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Hubble Constant

Hubble Constant

In the standard Big Bang model, the universe expands according to the Hubble law, a simple relation expressed as v=Hod, where v is the velocity of a galaxy at a distance d, and Ho is the Hubble constant. The Hubble constant characterizes both the scale and age of the universe. A measurement of the Hubble constant, together with the ages of the oldest objects in the universe, and the average density of the universe, are all separately required to describe the universe's evolution. Measuring an accurate value of Ho was one of the motivating reasons for building the Hubble Space Telescope (HST).

The measurement of most distances in astronomy cannot be done directly because the size scales are simply too big. In general, the basis for estimating distances in astronomy is the inverse square radiation law, which states that the brightness of an object falls off in proportion to the square of its distance from us. (We all experience this effect in our own lives. A street light in the distance appears fainter than the one beside us.) Astronomers identify objects that exhibit a constant brightness (so-called "standard candles"), or those where the brightness is perhaps related to a quantity that is independent of distance (for example, period of oscillation , rotation rate, or color). The standard candles must then be independently calibrated (to absolute physical units) so that true distances (in meters or megaparsecs, where 1 megaparsec = 3.08 × 1022 meters) can be determined using the inverse square law.

Cepheid Variables

The most precise method for measuring distances is based on the observations of Cepheid variables , stars whose atmospheres pulsate regularly for periods ranging from 2 to about 100 days. Experimentally it has been established that the period of pulsation is correlated with the brightness of the star. High resolution is the key to discovering Cepheids in other galaxiesin other words, the telescope must have enough resolving power to distinguish Cepheids from other stars that contribute to the overall light of the galaxy. The resolution of the Hubble Space Telescope is about ten times better than can be generally obtained through Earth's turbulent atmosphere.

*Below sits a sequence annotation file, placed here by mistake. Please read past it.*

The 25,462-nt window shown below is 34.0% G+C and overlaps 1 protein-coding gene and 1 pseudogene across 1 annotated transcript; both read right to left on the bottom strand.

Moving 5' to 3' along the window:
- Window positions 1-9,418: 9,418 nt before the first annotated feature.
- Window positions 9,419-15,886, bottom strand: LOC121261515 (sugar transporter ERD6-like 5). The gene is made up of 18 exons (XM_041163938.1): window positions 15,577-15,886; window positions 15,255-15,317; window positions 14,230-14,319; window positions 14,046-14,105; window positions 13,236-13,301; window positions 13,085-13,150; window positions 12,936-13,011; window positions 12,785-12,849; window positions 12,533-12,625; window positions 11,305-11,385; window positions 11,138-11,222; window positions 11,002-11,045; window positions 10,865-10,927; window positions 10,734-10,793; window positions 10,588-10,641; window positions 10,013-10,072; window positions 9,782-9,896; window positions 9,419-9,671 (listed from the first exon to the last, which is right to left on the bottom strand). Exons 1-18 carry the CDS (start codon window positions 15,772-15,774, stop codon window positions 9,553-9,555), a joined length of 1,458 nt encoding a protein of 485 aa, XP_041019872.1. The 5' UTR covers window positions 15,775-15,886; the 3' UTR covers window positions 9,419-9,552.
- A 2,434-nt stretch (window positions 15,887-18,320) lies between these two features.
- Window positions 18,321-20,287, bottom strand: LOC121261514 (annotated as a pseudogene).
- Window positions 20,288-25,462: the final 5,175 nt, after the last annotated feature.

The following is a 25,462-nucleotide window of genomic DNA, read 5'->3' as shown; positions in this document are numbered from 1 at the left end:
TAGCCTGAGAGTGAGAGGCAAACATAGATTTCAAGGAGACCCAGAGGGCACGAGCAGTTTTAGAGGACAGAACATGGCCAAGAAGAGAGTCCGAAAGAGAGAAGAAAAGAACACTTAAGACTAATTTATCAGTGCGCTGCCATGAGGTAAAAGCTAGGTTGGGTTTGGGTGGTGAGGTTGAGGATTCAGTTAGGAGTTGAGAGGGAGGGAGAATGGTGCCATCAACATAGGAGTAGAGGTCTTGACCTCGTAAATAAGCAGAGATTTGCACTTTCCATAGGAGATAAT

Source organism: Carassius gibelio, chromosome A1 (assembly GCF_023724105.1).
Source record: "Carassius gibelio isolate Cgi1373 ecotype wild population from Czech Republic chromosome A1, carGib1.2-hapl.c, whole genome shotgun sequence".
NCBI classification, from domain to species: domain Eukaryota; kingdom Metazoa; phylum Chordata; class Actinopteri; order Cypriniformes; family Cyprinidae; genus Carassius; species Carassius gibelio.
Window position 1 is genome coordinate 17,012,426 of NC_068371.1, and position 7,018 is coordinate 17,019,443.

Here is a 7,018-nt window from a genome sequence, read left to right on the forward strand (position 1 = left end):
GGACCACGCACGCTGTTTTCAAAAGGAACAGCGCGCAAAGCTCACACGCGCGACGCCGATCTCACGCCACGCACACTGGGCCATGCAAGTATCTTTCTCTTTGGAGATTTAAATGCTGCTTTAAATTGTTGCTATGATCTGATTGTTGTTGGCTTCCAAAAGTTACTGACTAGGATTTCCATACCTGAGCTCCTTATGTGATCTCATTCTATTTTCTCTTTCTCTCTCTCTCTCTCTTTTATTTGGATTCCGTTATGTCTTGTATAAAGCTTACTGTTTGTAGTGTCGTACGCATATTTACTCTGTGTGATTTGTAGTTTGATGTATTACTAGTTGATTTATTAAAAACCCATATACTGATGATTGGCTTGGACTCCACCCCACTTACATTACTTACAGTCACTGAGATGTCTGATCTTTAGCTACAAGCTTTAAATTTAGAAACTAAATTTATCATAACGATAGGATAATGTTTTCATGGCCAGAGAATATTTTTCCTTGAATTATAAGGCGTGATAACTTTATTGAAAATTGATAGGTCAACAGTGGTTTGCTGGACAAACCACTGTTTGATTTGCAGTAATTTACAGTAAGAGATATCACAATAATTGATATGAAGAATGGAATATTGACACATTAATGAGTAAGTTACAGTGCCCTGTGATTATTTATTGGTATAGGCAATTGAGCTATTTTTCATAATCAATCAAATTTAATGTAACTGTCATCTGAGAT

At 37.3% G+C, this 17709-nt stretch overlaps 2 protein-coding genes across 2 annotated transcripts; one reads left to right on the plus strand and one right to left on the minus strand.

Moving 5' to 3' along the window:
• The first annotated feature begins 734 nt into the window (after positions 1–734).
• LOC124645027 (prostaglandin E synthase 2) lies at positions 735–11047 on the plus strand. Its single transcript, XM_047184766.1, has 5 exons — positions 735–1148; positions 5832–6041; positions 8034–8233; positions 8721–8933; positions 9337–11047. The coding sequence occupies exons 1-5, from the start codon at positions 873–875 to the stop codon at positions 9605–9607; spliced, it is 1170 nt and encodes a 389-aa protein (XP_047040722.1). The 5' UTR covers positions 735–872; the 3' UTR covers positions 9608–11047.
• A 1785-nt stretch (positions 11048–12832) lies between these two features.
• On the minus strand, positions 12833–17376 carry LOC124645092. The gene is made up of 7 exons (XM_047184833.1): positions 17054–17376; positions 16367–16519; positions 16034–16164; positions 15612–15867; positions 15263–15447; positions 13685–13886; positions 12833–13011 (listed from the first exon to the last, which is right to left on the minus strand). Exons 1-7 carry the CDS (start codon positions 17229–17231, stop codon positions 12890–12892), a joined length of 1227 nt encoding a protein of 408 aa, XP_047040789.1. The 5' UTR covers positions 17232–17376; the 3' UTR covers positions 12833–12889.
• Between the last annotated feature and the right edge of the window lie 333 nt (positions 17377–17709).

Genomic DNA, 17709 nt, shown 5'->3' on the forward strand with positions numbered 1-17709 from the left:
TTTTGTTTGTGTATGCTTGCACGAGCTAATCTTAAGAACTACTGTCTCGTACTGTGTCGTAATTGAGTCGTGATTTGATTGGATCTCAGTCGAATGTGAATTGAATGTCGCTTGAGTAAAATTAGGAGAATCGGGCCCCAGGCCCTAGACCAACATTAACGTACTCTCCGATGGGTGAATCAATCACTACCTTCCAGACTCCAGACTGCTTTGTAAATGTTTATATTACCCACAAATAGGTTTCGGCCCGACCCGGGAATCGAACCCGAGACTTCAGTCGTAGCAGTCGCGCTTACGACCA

The reach of Cepheid variables as distance indicators is limited, however, even with the HST. For distances beyond 20 megaparsecs or so, brighter objects than ordinary stars are required; for example, bright supernovae or the brightnesses of entire galaxies. The absolute calibration for all of these methods is presently established using the Cepheid distance scale. A Key Project of the HST has provided Cepheid distances for a sample of galaxies useful for setting the absolute distance scale using these and other methods.

Until recently, a controversy has existed about the value of the Hubble constant, with published distances disagreeing by a factor of two. However the new Cepheid distances from the HST have provided a means of calibrating several distance methods. For the first time, to within an uncertainty of 10 percent, all of these methods are consistent with a value of the Hubble constant in the range of about 60 to 70 kilometers (37.28 to 43.5 miles) per second per megaparsec. This implies an age of the universe of between 13,000 and 15,000 million years.

see also Hubble, Edwin P. (volume 2); Hubble Space Telescope (volume 2); Age of the Universe (volume 2).

Wendy L. Freedman

Bibliography

Barrow, John. D. The Origin of the Universe. New York: Basic Books, 1994.

Ferguson, Kitty. Measuring the Universe. New York: Walker & Co., 1999.

Freedman, Wendy L. "The Expansion Rate of the Universe." Scientific American 1(1988):92-97.

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Hubble constant

Hubble constant See HUBBLE PARAMETER.

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